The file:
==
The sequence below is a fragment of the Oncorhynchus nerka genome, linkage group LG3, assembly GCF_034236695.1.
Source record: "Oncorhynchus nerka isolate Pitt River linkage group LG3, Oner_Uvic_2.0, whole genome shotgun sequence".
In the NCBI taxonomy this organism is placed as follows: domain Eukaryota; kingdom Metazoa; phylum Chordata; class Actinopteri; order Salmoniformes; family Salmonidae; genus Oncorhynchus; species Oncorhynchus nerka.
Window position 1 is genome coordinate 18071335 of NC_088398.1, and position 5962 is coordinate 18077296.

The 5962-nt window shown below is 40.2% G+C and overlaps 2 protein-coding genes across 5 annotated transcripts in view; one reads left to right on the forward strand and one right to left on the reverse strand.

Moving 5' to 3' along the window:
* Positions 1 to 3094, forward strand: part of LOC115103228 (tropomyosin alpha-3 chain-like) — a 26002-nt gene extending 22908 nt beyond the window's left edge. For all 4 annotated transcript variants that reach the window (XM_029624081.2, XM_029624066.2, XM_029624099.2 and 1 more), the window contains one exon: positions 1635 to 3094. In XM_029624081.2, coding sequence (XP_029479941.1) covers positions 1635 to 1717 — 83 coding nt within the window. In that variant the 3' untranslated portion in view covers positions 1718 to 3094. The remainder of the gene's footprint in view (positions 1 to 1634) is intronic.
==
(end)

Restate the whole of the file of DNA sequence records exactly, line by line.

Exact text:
The sequence below is a fragment of the Oncorhynchus nerka genome, linkage group LG3, assembly GCF_034236695.1.
Source record: "Oncorhynchus nerka isolate Pitt River linkage group LG3, Oner_Uvic_2.0, whole genome shotgun sequence".
In the NCBI taxonomy this organism is placed as follows: domain Eukaryota; kingdom Metazoa; phylum Chordata; class Actinopteri; order Salmoniformes; family Salmonidae; genus Oncorhynchus; species Oncorhynchus nerka.
Window position 1 is genome coordinate 18071335 of NC_088398.1, and position 5962 is coordinate 18077296.

The 5962-nt window shown below is 40.2% G+C and overlaps 2 protein-coding genes across 5 annotated transcripts in view; one reads left to right on the forward strand and one right to left on the reverse strand.

Moving 5' to 3' along the window:
* Positions 1 to 3094, forward strand: part of LOC115103228 (tropomyosin alpha-3 chain-like) — a 26002-nt gene extending 22908 nt beyond the window's left edge. For all 4 annotated transcript variants that reach the window (XM_029624081.2, XM_029624066.2, XM_029624099.2 and 1 more), the window contains one exon: positions 1635 to 3094. In XM_029624081.2, coding sequence (XP_029479941.1) covers positions 1635 to 1717 — 83 coding nt within the window. In that variant the 3' untranslated portion in view covers positions 1718 to 3094. The remainder of the gene's footprint in view (positions 1 to 1634) is intronic.